56. Delegates recognized the need to intensify efforts to reduce the undernourished population. The Conference supported FAO’s initiatives at the global level to expedite progress in meeting the WFS targets, including the Anti-Hunger Programme, International Alliance Against Hunger, and the Special Programme for Food Security (SPFS). The Conference called for increased investments in the fight against hunger, including at national levels and through international support.
57. The Conference urged member countries to adopt a twin-track approach to reducing hunger, combining promotion of rural and agricultural growth with targeted programmes to ensure that hungry people have access to adequate supplies of food. It further recommended that programmes to increase productivity be coupled with efforts to improve the marketing and management skills of producers.
58. Delegates stressed the importance of sound agriculture and trade policies for all countries. In this respect, the Conference supported FAO’s Initiative to Review and Update National Agricultural, Rural Development and Food Security Strategies and Policies.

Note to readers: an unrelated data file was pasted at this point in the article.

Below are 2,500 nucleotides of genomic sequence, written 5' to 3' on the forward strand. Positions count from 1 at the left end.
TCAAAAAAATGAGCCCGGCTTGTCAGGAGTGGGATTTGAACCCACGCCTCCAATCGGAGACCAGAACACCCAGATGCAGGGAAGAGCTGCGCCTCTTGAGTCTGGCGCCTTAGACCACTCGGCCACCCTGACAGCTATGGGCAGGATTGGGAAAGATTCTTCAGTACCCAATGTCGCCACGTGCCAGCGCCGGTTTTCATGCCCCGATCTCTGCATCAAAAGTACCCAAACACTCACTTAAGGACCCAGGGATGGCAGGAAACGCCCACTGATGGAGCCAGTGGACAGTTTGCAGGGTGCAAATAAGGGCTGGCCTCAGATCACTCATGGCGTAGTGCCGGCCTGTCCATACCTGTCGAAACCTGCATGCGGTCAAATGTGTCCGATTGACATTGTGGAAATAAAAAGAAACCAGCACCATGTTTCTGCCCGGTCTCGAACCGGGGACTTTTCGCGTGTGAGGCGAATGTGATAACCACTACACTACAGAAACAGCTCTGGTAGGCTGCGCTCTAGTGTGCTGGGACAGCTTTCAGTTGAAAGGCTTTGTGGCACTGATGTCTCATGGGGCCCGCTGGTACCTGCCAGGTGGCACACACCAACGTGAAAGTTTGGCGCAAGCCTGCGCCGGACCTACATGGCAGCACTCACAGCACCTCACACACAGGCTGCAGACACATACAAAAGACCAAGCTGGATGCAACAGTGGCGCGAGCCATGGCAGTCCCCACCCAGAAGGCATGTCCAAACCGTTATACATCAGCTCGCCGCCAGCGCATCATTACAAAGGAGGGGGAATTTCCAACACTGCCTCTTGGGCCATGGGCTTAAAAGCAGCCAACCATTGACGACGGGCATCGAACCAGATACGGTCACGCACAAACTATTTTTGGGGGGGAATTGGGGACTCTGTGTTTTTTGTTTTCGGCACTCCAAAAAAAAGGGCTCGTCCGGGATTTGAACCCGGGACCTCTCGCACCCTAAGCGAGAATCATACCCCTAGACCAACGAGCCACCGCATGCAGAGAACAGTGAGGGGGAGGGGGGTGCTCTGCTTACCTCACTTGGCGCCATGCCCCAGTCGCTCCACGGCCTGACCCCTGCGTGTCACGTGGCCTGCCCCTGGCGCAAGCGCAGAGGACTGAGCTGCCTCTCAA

59. Delegates noted with concern the declining flow of financial resources to the agriculture sector, measured both in relation to GDP and in terms of absolute expenditures. The Conference called for increases in agriculture and rural development investments in accord with the goals and commitments of the WFS. Towards this end, the Conference urged all countries to urgently review and appropriately adjust their public expenditure priorities.
60. Delegates were encouraged by the continuing efforts to resolve differences among the World Trade Organization (WTO) member countries in the post-Cancún period. The Conference encouraged all member countries to contribute to the achievement of substantial improvements in market access, and reduction of export subsidies and trade-distorting domestic support in line with commitments that they made at the Fourth Ministerial Conference in Doha, Qatar.